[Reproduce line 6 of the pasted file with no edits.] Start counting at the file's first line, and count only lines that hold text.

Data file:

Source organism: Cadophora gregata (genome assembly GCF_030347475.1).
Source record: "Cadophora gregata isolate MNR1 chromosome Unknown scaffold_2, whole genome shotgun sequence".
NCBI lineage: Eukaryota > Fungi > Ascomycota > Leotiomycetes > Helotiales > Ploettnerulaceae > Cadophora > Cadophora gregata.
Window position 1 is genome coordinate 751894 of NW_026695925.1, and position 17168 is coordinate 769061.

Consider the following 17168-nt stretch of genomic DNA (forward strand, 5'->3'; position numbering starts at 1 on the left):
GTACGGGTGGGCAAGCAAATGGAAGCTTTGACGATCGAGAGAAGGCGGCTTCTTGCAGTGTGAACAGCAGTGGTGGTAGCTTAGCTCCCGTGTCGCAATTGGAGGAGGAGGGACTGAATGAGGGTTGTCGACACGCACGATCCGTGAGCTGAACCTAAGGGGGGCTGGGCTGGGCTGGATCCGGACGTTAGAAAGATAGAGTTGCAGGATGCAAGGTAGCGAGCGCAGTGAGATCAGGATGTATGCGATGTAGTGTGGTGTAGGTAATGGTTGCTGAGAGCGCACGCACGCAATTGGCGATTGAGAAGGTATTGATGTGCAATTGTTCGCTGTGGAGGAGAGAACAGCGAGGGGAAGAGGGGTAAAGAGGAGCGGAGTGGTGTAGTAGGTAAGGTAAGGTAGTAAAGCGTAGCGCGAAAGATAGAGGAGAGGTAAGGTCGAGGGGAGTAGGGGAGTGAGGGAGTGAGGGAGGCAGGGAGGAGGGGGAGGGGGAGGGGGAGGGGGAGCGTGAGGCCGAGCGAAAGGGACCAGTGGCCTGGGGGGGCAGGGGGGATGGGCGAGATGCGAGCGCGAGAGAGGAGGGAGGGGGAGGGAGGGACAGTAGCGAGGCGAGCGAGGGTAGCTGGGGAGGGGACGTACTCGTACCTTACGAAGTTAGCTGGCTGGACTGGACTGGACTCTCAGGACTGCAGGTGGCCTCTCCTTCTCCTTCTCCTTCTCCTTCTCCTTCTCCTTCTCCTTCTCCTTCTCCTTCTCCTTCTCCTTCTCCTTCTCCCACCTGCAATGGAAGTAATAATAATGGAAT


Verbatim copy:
GTACGGGTGGGCAAGCAAATGGAAGCTTTGACGATCGAGAGAAGGCGGCTTCTTGCAGTGTGAACAGCAGTGGTGGTAGCTTAGCTCCCGTGTCGCAATTGGAGGAGGAGGGACTGAATGAGGGTTGTCGACACGCACGATCCGTGAGCTGAACCTAAGGGGGGCTGGGCTGGGCTGGATCCGGACGTTAGAAAGATAGAGTTGCAGGATGCAAGGTAGCGAGCGCAGTGAGATCAGGATGTATGCGATGTAGTGTGGTGTAGGTAATGGTTGCTGAGAGCGCACGCACGCAATTGGCGATTGAGAAGGTATTGATGTGCAATTGTTCGCTGTGGAGGAGAGAACAGCGAGGGGAAGAGGGGTAAAGAGGAGCGGAGTGGTGTAGTAGGTAAGGTAAGGTAGTAAAGCGTAGCGCGAAAGATAGAGGAGAGGTAAGGTCGAGGGGAGTAGGGGAGTGAGGGAGTGAGGGAGGCAGGGAGGAGGGGGAGGGGGAGGGGGAGGGGGAGCGTGAGGCCGAGCGAAAGGGACCAGTGGCCTGGGGGGGCAGGGGGGATGGGCGAGATGCGAGCGCGAGAGAGGAGGGAGGGGGAGGGAGGGACAGTAGCGAGGCGAGCGAGGGTAGCTGGGGAGGGGACGTACTCGTACCTTACGAAGTTAGCTGGCTGGACTGGACTGGACTCTCAGGACTGCAGGTGGCCTCTCCTTCTCCTTCTCCTTCTCCTTCTCCTTCTCCTTCTCCTTCTCCTTCTCCTTCTCCTTCTCCTTCTCCTTCTCCCACCTGCAATGGAAGTAATAATAATGGAAT